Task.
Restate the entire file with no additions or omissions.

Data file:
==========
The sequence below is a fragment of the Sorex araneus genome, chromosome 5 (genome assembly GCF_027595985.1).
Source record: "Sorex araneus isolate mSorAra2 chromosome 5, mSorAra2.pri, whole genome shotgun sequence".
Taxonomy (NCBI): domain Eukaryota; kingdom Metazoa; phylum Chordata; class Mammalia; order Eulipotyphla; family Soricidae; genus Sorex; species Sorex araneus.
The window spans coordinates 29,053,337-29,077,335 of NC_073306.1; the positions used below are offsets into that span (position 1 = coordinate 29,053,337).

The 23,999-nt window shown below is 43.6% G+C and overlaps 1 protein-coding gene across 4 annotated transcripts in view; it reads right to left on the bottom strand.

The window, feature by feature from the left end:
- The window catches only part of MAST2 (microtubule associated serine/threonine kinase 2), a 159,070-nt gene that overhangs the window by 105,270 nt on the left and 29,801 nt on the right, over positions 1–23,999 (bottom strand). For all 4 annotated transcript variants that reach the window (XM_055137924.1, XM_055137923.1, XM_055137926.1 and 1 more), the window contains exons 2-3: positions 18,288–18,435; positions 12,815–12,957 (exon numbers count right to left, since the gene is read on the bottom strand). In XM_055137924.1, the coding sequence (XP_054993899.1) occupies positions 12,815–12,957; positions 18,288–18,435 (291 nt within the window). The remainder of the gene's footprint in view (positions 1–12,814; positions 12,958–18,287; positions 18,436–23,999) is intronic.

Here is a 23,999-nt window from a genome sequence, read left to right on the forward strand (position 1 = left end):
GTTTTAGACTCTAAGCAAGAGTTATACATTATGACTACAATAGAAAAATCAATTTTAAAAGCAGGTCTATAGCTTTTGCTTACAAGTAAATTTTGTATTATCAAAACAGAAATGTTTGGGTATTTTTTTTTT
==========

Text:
The sequence below is a fragment of the Sorex araneus genome, chromosome 5 (genome assembly GCF_027595985.1).
Source record: "Sorex araneus isolate mSorAra2 chromosome 5, mSorAra2.pri, whole genome shotgun sequence".
Taxonomy (NCBI): domain Eukaryota; kingdom Metazoa; phylum Chordata; class Mammalia; order Eulipotyphla; family Soricidae; genus Sorex; species Sorex araneus.
The window spans coordinates 29,053,337-29,077,335 of NC_073306.1; the positions used below are offsets into that span (position 1 = coordinate 29,053,337).

The 23,999-nt window shown below is 43.6% G+C and overlaps 1 protein-coding gene across 4 annotated transcripts in view; it reads right to left on the bottom strand.

The window, feature by feature from the left end:
- The window catches only part of MAST2 (microtubule associated serine/threonine kinase 2), a 159,070-nt gene that overhangs the window by 105,270 nt on the left and 29,801 nt on the right, over positions 1–23,999 (bottom strand). For all 4 annotated transcript variants that reach the window (XM_055137924.1, XM_055137923.1, XM_055137926.1 and 1 more), the window contains exons 2-3: positions 18,288–18,435; positions 12,815–12,957 (exon numbers count right to left, since the gene is read on the bottom strand). In XM_055137924.1, the coding sequence (XP_054993899.1) occupies positions 12,815–12,957; positions 18,288–18,435 (291 nt within the window). The remainder of the gene's footprint in view (positions 1–12,814; positions 12,958–18,287; positions 18,436–23,999) is intronic.

Here is a 23,999-nt window from a genome sequence, read left to right on the forward strand (position 1 = left end):
GTTTTAGACTCTAAGCAAGAGTTATACATTATGACTACAATAGAAAAATCAATTTTAAAAGCAGGTCTATAGCTTTTGCTTACAAGTAAATTTTGTATTATCAAAACAGAAATGTTTGGGTATTTTTTTTTT